Howling Bluff 2018 Pinot Gris: an exceptionally bright wine with tropical aromas, lychee and passion fruit, and perfect for anyone at the table who doesn’t like anything oaky. If the sun is out, throw on a light sweater and hit the patio. And it might, might, pair with ambrosia salad.

Quails’ Gate 2018 Dry Riesling: crisp, dry, almost zesty with citrus notes, this is far from the sweet Riesling the neighbours may have brought over. Red wine drinkers will be impressed, and if one of your courses involves kale and lemon zest, try pairing it with this.

VinAmité 2015 Chardonnay: there are a few vintages out there in wine shops, but try to find a slightly older one. Nicely balanced with careful oak treatment, and a lingering finish, the no-oak dinner guests should try it. Enjoy with seafood appetizers.

Wild Goose 2017 Autumn Gold: the name is appropriate for the occasion. This blend of Riesling, Gewürztraminer, and Pinot Blanc has a very slight touch of sweetness and will pair with just about anything on the table.

On the red side, a few choices, listed from lightest to boldest.

Blue Mountain 2017 Gamay Noir: gamay is a very light, fruit-forward red; this bottle has had some neutral oak treatment, which gives it some body and subtle notes of spice and vanilla. Plenty of blueberry and raspberry flavours. Save it for the cranberry fruit crumble for dessert.

Mission Hill 2017 Reserve Pinot Noir: an elegant pinot that should please everyone with its cherry-spice notes, and hints of earthiness with soft tannins and a nice acidity on the finish. Pour it at the beginning of the main course. It’ll be gone before you know it.

Upper Bench 2015 Altitude: mostly merlot, with 25% cabernet sauvignon, this is a red to spark conversation (or change its direction) as the night goes on. Full bodied, ripe with plums, cassis, dark chocolate, and vanilla bean; it will round out a big meal.

Black Hills 2017 Addendum: This is the bottle you keep on the counter just in case, but you hope you don’t need to open it until all the guests are gone. A blend of merlot with 10% each of the cabs franc and sauv, save it for the addendum of the evening when you and your close friends start tidying up and summarizing the day.


Oct. 17-19: the first Kelowna Seafood Celebration takes place with multiple events — Shuck and Saber, Crab and Chardonnay, Whisky and Oysters, and a Saturday Seafood Soirée.

Oct. 19, Salmon Arm: Take a road trip to the Shuswap Wine Fest with Spirit, with more than 100 food and drink samples.

Through Oct. 13, Penticton: Enjoy a Table d’Hote menu at Time Winery and Kitchen, four courses with additional wine pairings as an option.


Wine festival extravaganza

A sure sign of fall for wine lovers – planning an agenda of tastings, dinners, seminars and events during the annual Okanagan Fall Wine Festival.

There are more than 100 at the Oct. 3-13 festival, so how do you choose?

Thankfully, the festival website lets you search by date, region of the valley, and a few other options.

My advice? Choose a variety, and book soon.

There are a handful of signature events, some may be familiar. The British Columbia Lieutenant Governor’s Wine Awards and Reception starts things off and provides a good shopping list for stocking your cellar.

The WestJet tasting event takes place on a grand and dramatic scale in Kelowna with dozens of wineries taking over the Carson Air Hangar at YLW. It is also a good event for taking note of wineries to visit, and bottles to buy.

New this year in Penticton is Sensation, presented by Valley First.

“This is a one-of-a-kind experiential tasting, where wines have been paired with different cultural experiences, keeping the five senses in mind. Guests can see, touch, hear, smell, and (of course) taste their way through dozens of B.C. wines at this sensational event,” said Angela Brown, Okanagan Wine Festivals Society chair.

On top of these larger celebrations, throw in a few more intimate experiences.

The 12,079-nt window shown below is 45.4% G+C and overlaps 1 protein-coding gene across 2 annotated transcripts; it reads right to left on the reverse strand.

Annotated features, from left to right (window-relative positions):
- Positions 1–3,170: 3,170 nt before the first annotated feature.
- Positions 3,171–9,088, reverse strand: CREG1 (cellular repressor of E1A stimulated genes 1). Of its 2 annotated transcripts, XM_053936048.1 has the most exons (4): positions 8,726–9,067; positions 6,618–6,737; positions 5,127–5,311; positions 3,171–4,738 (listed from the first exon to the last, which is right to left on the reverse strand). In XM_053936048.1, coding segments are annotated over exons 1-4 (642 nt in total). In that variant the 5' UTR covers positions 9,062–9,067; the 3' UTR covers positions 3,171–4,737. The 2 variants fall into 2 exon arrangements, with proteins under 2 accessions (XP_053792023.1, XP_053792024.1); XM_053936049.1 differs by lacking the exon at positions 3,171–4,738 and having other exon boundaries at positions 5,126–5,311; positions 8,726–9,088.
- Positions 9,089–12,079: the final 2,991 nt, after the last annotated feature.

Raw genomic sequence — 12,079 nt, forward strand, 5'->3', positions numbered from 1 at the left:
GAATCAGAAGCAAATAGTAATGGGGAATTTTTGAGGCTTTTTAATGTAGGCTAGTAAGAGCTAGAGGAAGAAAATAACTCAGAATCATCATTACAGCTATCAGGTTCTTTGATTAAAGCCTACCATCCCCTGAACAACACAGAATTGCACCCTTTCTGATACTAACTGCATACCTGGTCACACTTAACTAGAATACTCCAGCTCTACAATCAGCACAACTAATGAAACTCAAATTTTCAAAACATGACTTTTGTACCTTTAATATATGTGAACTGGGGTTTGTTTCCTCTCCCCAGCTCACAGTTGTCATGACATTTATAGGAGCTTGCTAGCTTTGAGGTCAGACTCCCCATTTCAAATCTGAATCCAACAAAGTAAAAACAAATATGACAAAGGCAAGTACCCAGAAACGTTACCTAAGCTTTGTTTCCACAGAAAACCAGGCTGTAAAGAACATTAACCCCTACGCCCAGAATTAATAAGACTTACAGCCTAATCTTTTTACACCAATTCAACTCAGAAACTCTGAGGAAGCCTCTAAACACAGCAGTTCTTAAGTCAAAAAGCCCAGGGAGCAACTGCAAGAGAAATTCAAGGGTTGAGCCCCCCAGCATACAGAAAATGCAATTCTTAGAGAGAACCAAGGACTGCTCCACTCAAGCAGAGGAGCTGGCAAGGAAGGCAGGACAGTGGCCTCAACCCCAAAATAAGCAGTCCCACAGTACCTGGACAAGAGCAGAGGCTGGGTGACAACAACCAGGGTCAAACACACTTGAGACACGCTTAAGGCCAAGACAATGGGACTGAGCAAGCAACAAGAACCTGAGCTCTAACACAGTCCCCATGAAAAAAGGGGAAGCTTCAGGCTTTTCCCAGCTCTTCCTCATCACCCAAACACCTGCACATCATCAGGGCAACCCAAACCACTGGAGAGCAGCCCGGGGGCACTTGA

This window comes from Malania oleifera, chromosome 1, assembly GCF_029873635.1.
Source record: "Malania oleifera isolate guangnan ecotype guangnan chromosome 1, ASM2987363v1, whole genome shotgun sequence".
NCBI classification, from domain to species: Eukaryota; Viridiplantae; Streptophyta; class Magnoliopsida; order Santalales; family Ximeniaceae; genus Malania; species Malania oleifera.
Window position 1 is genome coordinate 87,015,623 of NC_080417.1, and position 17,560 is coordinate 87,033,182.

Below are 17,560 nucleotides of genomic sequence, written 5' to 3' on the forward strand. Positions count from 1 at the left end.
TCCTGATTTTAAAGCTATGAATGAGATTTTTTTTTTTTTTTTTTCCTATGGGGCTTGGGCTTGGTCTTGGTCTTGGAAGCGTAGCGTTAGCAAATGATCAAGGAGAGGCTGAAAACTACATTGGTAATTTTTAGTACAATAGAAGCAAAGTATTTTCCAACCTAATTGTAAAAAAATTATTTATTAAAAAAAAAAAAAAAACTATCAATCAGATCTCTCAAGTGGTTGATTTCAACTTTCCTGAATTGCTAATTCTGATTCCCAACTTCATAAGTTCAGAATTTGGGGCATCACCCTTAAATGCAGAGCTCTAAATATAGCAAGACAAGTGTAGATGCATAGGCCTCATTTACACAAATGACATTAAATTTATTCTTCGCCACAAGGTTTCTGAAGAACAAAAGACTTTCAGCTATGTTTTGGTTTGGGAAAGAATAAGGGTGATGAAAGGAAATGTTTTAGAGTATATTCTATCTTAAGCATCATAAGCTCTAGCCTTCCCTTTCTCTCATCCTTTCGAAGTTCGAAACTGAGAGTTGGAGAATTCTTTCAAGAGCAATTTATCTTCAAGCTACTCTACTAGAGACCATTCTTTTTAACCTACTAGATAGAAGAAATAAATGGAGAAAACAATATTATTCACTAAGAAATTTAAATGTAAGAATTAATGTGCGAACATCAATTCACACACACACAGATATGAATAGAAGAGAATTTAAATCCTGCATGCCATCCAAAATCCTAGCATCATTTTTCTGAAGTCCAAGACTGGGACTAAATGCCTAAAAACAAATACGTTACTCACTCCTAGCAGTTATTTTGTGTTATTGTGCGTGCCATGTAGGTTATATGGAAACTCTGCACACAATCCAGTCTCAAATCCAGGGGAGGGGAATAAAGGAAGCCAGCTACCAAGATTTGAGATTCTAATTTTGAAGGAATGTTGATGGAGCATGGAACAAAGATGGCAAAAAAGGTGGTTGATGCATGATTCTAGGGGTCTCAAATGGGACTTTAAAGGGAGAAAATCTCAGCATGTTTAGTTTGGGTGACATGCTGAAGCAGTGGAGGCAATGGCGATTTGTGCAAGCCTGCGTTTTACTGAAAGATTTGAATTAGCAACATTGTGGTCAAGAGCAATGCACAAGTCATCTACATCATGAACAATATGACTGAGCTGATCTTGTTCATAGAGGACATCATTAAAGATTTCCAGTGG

How about a Pork and Pinot Long Table dinner at CedarCreek? Exploring Roots and Vines at Ex Nihilo by shopping at a Farmers’ Market in the vineyard? Or live music and barbecue at Rust Wine?

You can also learn a few things at Township 7 for the 7 Sensations of Wine, participate in winemaking at Harvest Work Days at Noble Ridge, attempt a winery-based Escape Room at the Vinstitute at Intersection, or take in Fromage and Ferment and learn about cheese at River Stone.

And don’t miss the 8th annual Garlic Festival at Hester Creek, the Lamb Dinner at Quinta Ferreira, and the Best Paella in the Okanagan at Da Silva.

There are too many events to list here, and many sell out in advance of the festival, so choose soon, and reserve your seats before you miss out.


Sept. 27, Okanagan Falls: Meatstock takes place at Wild Goose Vineyards. An evening of meats prepared by the Smoke & Oak Bistro, plus wine pairings.

Sept. 28 and Oct. 5, Penticton: Learn about the 7 Sensations of Wine at Township 7, a fun and interactive event for all wine lovers.

Sept. 28, Kamloops: SunPeaks Resort hosts its second annual Cider Fest, part of a weekend of autumn activities.

Sept. 28, Naramata: Da Silva Vineyards hosts a rustic hearty Portuguese farm table dinner with Chef Abul Adame.

Sept. 28, Osoyoos: Reserve your spots for the annual Winemakers’ Dinner at Nk’Mip Cellars.

Oct. 6, Oliver: The annual Festival of the Grape returns with numerous wineries and its famous grape stomp.

More Okanagan Taste articles

About the Author

A creative thinker with more than two decades of experience in communications, Allison is an early adopter of social and digital media, bringing years of work in traditional media to the new frontier of digital engagement marketing through her company, All She Wrote.

She is the winner of the Thompson Okanagan Tourism Association's 2011 and 2012 awards for Social Media Initiative, an International LERN award for marketing, and the 2014 Penticton Chamber of Commerce Business Excellence Award for Hospitality/Tourism.

Allison has amassed a following on multiple social networks of more than 30,000, frequently writes and about social media, food and libations as well as travel and events, and through her networks, she led a successful bid to bring the Wine Bloggers Conference to Penticton in June 2013, one of the largest social media wine events in the world, generating 31 million social media impressions, $1 million in earned media, and an estimated ongoing economic impact of $2 million.

In 2014, she held the first Canadian Wine Tourism Summit to spark conversation about the potential for wine tourism in Canada as a year-round economic driver.

Allison contributes epicurean content to several publications, has been a judge for several wine and food competitions, and has earned her advanced certificate from the Wine and Spirit Education Trust.

In her spare time, she has deep, meaningful conversations with her cats.

She can be reached at [email protected]

The views expressed are strictly those of the author and not necessarily those of Castanet. Castanet does not warrant the contents.